That last remark was a little snippy, wasn’t it? Sorry.
So, you run along for about a mile until you come to the turn off to Woods Ravine Trail.
Woods Ravine Trail is a nondescript spur off the main trail. It is a .2 mile out-and-back, so you can add another .4 to your outing for a total of 5.2 miles.
If you go all the way to the end of Woods Ravine Trail, you will emerge on to Indian Trail Road.
Go right on Indian Trail Road, one block later, go right again on to Indian Flat Road, run a couple of steep, uphill miles to Cement Hill Road, go right again for about 150 yards and, abracdabra, you are back at your car! Or, turn around when you get to Indian Trail Road, run back down Woods Ravine Trail, get back on the Hirschman Trail, and finish your business properly.
Watch out for poison oak.
Here is California’s most ubiquitous shrub, manifested in this photo as a vine. Mostly it takes form as a bush, the kind you might find yourself in the middle of, naked, stark naked, trying to hide as a bus load of Japanese tourists hike by with their cameras and their giggles, then you look down at yourself and say curse words because you are screwed, totally screwed unless you know a witch, a real witch, the kind of witch who lives up on the San Juan Ridge, and who can provide you with a home-brewed potion that will make the poison oak vamoose. Don’t know a real foothills witch? Oh man, like I said, you are totally screwed.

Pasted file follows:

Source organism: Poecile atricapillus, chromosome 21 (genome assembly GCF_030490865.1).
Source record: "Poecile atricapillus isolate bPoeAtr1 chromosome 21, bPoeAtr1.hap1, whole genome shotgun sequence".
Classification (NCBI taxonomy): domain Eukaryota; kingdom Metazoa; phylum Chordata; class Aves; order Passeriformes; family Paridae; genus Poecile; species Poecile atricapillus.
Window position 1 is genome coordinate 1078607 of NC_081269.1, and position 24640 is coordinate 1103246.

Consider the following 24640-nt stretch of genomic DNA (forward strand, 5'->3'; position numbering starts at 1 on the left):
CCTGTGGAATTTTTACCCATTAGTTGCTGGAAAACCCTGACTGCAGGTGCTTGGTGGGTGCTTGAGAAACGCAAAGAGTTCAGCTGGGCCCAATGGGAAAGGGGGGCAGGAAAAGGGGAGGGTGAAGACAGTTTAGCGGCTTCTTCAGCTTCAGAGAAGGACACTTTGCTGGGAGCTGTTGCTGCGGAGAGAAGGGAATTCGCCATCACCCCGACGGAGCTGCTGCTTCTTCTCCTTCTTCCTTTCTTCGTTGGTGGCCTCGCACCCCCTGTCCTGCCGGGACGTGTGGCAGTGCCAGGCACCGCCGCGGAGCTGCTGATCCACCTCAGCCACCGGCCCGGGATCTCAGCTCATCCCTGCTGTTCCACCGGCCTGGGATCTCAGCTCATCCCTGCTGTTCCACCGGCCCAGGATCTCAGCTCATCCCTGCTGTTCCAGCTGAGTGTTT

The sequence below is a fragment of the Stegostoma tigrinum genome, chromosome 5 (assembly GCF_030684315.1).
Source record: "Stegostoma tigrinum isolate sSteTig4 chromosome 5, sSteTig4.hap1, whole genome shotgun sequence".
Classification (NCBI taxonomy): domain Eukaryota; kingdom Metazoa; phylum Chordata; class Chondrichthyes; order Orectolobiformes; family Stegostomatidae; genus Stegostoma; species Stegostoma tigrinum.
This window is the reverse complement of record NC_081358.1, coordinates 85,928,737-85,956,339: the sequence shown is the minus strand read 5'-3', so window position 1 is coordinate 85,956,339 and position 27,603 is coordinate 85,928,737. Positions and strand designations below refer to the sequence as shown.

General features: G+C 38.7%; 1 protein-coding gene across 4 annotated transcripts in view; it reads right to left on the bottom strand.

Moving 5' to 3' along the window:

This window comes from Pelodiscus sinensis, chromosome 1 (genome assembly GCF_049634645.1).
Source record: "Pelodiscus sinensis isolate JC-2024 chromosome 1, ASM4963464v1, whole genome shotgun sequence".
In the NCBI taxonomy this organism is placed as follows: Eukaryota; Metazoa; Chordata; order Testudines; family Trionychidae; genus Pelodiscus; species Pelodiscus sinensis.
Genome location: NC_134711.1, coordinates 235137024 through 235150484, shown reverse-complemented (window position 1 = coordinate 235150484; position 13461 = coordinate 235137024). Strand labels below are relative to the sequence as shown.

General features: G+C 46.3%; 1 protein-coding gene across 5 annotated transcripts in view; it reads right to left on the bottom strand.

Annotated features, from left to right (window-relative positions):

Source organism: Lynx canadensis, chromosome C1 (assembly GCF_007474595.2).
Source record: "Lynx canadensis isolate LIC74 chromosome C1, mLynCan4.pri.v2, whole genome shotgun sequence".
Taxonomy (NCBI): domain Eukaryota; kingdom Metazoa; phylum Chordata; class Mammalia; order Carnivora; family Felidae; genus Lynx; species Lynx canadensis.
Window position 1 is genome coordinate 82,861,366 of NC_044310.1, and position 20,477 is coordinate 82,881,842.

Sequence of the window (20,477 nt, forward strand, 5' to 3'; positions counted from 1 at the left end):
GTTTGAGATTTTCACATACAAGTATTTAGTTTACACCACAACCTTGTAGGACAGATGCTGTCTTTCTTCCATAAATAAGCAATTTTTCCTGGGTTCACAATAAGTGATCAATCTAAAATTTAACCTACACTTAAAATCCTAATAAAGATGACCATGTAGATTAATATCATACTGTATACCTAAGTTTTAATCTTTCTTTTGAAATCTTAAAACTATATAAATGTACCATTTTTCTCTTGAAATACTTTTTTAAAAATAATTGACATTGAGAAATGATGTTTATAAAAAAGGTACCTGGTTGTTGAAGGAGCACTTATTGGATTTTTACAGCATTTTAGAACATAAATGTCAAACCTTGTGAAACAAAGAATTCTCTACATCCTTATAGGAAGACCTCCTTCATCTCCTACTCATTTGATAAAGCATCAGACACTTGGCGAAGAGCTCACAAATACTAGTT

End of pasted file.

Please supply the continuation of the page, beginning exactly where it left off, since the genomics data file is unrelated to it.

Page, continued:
Actually, I have a working relationship with poison oak. I leave it alone, and it leaves me alone. No so with scotch broom. I rip that stuff up whenever I can.
Scotch broom. Do not plant this stuff. Do not think it’s pretty. Do not buy it. Do not put it in your yard. It is a self-seeding menace, the most dangerous, invasive horror in the foothills. I have friends who have been waging war against scotch broom for years. They are losing. Scotch broom is northern California’s version of kudzu, the vine that is eating the southern United States.
After a while you will come out of the scotch broom and onto a series of brief, but steep-ish switchbacks.
At the top of the switchbacks you will see one of the unobtrusive mileage markers.
You are done! This is the end of the trail. Turn around. Go back the way you came. The round trip is . . . let’s see? 2.4 miles + 2.4 miles = 4.8 miles. Duh. Unless you also ventured up and back on the Woods Ravine trail for an additional .4 miles.
Or, you can turn your outing into a loop by leaving the trail and returning by either Indian Flat or Indian Trail which eventually intersects Indian Flat. It’s a pretty country road, though quite steep toward the end. If you take the looping road back, the trip is a bit longer, right at 6 miles I’d estimate.
But for today’s run on the Hirschman, I decided to come back along the trail. Just loping along, the return took 28 minutes and 30 seconds, a laggard’s pace of 11.9 miles per hour, but it’s more uphill on the return, and quite twisty, and the day was already hot. Blah blah blah. I need to lose some weight. You, too?